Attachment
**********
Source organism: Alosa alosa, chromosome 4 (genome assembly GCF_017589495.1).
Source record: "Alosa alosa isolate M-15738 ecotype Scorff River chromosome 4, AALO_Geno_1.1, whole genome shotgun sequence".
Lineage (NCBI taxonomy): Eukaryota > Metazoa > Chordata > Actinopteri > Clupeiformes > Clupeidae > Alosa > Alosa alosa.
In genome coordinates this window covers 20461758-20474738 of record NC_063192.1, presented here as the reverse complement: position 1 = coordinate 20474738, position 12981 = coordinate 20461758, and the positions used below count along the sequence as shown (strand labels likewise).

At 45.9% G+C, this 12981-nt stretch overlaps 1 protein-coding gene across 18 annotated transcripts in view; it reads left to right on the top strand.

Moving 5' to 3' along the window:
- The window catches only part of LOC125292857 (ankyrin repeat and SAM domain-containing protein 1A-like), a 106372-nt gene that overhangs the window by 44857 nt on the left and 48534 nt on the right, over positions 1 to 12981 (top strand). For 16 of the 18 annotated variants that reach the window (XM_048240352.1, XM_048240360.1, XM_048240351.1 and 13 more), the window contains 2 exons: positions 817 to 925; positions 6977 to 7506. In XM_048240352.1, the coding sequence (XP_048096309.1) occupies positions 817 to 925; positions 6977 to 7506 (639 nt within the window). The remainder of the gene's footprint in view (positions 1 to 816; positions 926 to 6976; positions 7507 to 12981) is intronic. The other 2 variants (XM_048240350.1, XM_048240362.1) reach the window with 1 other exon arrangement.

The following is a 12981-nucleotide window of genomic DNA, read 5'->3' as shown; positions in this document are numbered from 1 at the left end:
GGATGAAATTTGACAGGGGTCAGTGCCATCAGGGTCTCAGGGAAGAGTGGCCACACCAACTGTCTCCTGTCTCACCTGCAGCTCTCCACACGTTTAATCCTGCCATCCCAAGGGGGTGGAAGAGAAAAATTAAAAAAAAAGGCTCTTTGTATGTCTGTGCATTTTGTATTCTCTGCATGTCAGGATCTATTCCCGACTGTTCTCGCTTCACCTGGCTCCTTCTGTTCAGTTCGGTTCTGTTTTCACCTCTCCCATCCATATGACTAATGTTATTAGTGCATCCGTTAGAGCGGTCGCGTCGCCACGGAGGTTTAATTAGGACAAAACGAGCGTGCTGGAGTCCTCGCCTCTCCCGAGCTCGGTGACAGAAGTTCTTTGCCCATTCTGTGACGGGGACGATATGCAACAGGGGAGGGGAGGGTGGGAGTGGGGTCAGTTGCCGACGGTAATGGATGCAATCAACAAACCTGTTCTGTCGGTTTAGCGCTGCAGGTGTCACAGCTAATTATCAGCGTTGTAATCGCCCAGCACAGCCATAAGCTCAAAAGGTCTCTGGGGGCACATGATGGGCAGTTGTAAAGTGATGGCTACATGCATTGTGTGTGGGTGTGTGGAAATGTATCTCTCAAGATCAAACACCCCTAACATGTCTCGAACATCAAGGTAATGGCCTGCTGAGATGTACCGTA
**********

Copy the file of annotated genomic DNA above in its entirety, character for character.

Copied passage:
Source organism: Alosa alosa, chromosome 4 (genome assembly GCF_017589495.1).
Source record: "Alosa alosa isolate M-15738 ecotype Scorff River chromosome 4, AALO_Geno_1.1, whole genome shotgun sequence".
Lineage (NCBI taxonomy): Eukaryota > Metazoa > Chordata > Actinopteri > Clupeiformes > Clupeidae > Alosa > Alosa alosa.
In genome coordinates this window covers 20461758-20474738 of record NC_063192.1, presented here as the reverse complement: position 1 = coordinate 20474738, position 12981 = coordinate 20461758, and the positions used below count along the sequence as shown (strand labels likewise).

At 45.9% G+C, this 12981-nt stretch overlaps 1 protein-coding gene across 18 annotated transcripts in view; it reads left to right on the top strand.

Moving 5' to 3' along the window:
- The window catches only part of LOC125292857 (ankyrin repeat and SAM domain-containing protein 1A-like), a 106372-nt gene that overhangs the window by 44857 nt on the left and 48534 nt on the right, over positions 1 to 12981 (top strand). For 16 of the 18 annotated variants that reach the window (XM_048240352.1, XM_048240360.1, XM_048240351.1 and 13 more), the window contains 2 exons: positions 817 to 925; positions 6977 to 7506. In XM_048240352.1, the coding sequence (XP_048096309.1) occupies positions 817 to 925; positions 6977 to 7506 (639 nt within the window). The remainder of the gene's footprint in view (positions 1 to 816; positions 926 to 6976; positions 7507 to 12981) is intronic. The other 2 variants (XM_048240350.1, XM_048240362.1) reach the window with 1 other exon arrangement.

The following is a 12981-nucleotide window of genomic DNA, read 5'->3' as shown; positions in this document are numbered from 1 at the left end:
GGATGAAATTTGACAGGGGTCAGTGCCATCAGGGTCTCAGGGAAGAGTGGCCACACCAACTGTCTCCTGTCTCACCTGCAGCTCTCCACACGTTTAATCCTGCCATCCCAAGGGGGTGGAAGAGAAAAATTAAAAAAAAAGGCTCTTTGTATGTCTGTGCATTTTGTATTCTCTGCATGTCAGGATCTATTCCCGACTGTTCTCGCTTCACCTGGCTCCTTCTGTTCAGTTCGGTTCTGTTTTCACCTCTCCCATCCATATGACTAATGTTATTAGTGCATCCGTTAGAGCGGTCGCGTCGCCACGGAGGTTTAATTAGGACAAAACGAGCGTGCTGGAGTCCTCGCCTCTCCCGAGCTCGGTGACAGAAGTTCTTTGCCCATTCTGTGACGGGGACGATATGCAACAGGGGAGGGGAGGGTGGGAGTGGGGTCAGTTGCCGACGGTAATGGATGCAATCAACAAACCTGTTCTGTCGGTTTAGCGCTGCAGGTGTCACAGCTAATTATCAGCGTTGTAATCGCCCAGCACAGCCATAAGCTCAAAAGGTCTCTGGGGGCACATGATGGGCAGTTGTAAAGTGATGGCTACATGCATTGTGTGTGGGTGTGTGGAAATGTATCTCTCAAGATCAAACACCCCTAACATGTCTCGAACATCAAGGTAATGGCCTGCTGAGATGTACCGTA